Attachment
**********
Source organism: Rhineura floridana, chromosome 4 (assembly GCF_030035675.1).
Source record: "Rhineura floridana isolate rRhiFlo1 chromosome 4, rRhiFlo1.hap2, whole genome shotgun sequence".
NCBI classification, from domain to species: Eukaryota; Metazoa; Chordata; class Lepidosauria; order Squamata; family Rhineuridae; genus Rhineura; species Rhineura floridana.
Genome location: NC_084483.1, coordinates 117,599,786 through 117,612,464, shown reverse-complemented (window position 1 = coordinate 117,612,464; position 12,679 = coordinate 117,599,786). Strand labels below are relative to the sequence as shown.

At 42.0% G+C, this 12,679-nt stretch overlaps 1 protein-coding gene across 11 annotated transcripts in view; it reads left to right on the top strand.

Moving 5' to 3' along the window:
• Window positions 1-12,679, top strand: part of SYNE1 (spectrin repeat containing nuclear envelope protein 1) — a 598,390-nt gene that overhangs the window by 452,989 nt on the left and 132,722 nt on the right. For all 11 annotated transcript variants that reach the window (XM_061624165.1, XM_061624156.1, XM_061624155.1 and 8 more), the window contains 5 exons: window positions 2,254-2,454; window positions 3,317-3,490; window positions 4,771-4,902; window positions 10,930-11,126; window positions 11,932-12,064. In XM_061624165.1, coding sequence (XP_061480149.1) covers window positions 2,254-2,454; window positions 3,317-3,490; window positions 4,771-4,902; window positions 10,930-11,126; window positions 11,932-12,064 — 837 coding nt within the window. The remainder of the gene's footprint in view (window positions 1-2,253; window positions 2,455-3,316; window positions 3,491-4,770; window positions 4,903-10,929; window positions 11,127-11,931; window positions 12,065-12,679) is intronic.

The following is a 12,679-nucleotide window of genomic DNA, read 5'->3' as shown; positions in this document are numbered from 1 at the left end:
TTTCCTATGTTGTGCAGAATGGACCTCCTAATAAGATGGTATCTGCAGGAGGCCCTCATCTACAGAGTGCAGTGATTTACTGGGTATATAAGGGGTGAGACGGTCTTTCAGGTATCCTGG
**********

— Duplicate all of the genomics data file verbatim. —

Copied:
Source organism: Rhineura floridana, chromosome 4 (assembly GCF_030035675.1).
Source record: "Rhineura floridana isolate rRhiFlo1 chromosome 4, rRhiFlo1.hap2, whole genome shotgun sequence".
NCBI classification, from domain to species: Eukaryota; Metazoa; Chordata; class Lepidosauria; order Squamata; family Rhineuridae; genus Rhineura; species Rhineura floridana.
Genome location: NC_084483.1, coordinates 117,599,786 through 117,612,464, shown reverse-complemented (window position 1 = coordinate 117,612,464; position 12,679 = coordinate 117,599,786). Strand labels below are relative to the sequence as shown.

At 42.0% G+C, this 12,679-nt stretch overlaps 1 protein-coding gene across 11 annotated transcripts in view; it reads left to right on the top strand.

Moving 5' to 3' along the window:
• Window positions 1-12,679, top strand: part of SYNE1 (spectrin repeat containing nuclear envelope protein 1) — a 598,390-nt gene that overhangs the window by 452,989 nt on the left and 132,722 nt on the right. For all 11 annotated transcript variants that reach the window (XM_061624165.1, XM_061624156.1, XM_061624155.1 and 8 more), the window contains 5 exons: window positions 2,254-2,454; window positions 3,317-3,490; window positions 4,771-4,902; window positions 10,930-11,126; window positions 11,932-12,064. In XM_061624165.1, coding sequence (XP_061480149.1) covers window positions 2,254-2,454; window positions 3,317-3,490; window positions 4,771-4,902; window positions 10,930-11,126; window positions 11,932-12,064 — 837 coding nt within the window. The remainder of the gene's footprint in view (window positions 1-2,253; window positions 2,455-3,316; window positions 3,491-4,770; window positions 4,903-10,929; window positions 11,127-11,931; window positions 12,065-12,679) is intronic.

The following is a 12,679-nucleotide window of genomic DNA, read 5'->3' as shown; positions in this document are numbered from 1 at the left end:
TTTCCTATGTTGTGCAGAATGGACCTCCTAATAAGATGGTATCTGCAGGAGGCCCTCATCTACAGAGTGCAGTGATTTACTGGGTATATAAGGGGTGAGACGGTCTTTCAGGTATCCTGG